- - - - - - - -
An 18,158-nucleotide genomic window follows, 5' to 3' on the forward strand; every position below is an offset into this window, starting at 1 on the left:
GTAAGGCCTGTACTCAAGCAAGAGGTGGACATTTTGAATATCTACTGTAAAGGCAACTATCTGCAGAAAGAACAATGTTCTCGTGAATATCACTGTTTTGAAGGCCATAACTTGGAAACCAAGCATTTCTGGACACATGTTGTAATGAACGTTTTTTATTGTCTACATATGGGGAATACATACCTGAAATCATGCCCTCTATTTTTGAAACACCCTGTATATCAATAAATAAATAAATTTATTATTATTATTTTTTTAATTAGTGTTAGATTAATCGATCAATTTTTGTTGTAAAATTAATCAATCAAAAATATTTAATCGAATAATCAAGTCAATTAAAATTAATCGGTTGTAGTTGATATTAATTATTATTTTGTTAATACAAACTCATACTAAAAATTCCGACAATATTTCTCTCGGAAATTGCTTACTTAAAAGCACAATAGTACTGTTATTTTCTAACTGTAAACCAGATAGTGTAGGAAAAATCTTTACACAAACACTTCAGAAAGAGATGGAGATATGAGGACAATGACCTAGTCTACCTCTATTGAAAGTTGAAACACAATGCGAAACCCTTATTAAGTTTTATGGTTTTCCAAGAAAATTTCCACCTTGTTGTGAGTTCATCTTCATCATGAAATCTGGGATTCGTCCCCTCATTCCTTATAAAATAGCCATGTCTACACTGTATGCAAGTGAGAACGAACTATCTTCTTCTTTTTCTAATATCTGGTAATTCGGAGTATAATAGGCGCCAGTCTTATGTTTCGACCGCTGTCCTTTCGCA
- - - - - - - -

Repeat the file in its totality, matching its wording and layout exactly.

An 18,158-nucleotide genomic window follows, 5' to 3' on the forward strand; every position below is an offset into this window, starting at 1 on the left:
GTAAGGCCTGTACTCAAGCAAGAGGTGGACATTTTGAATATCTACTGTAAAGGCAACTATCTGCAGAAAGAACAATGTTCTCGTGAATATCACTGTTTTGAAGGCCATAACTTGGAAACCAAGCATTTCTGGACACATGTTGTAATGAACGTTTTTTATTGTCTACATATGGGGAATACATACCTGAAATCATGCCCTCTATTTTTGAAACACCCTGTATATCAATAAATAAATAAATTTATTATTATTATTTTTTTAATTAGTGTTAGATTAATCGATCAATTTTTGTTGTAAAATTAATCAATCAAAAATATTTAATCGAATAATCAAGTCAATTAAAATTAATCGGTTGTAGTTGATATTAATTATTATTTTGTTAATACAAACTCATACTAAAAATTCCGACAATATTTCTCTCGGAAATTGCTTACTTAAAAGCACAATAGTACTGTTATTTTCTAACTGTAAACCAGATAGTGTAGGAAAAATCTTTACACAAACACTTCAGAAAGAGATGGAGATATGAGGACAATGACCTAGTCTACCTCTATTGAAAGTTGAAACACAATGCGAAACCCTTATTAAGTTTTATGGTTTTCCAAGAAAATTTCCACCTTGTTGTGAGTTCATCTTCATCATGAAATCTGGGATTCGTCCCCTCATTCCTTATAAAATAGCCATGTCTACACTGTATGCAAGTGAGAACGAACTATCTTCTTCTTTTTCTAATATCTGGTAATTCGGAGTATAATAGGCGCCAGTCTTATGTTTCGACCGCTGTCCTTTCGCA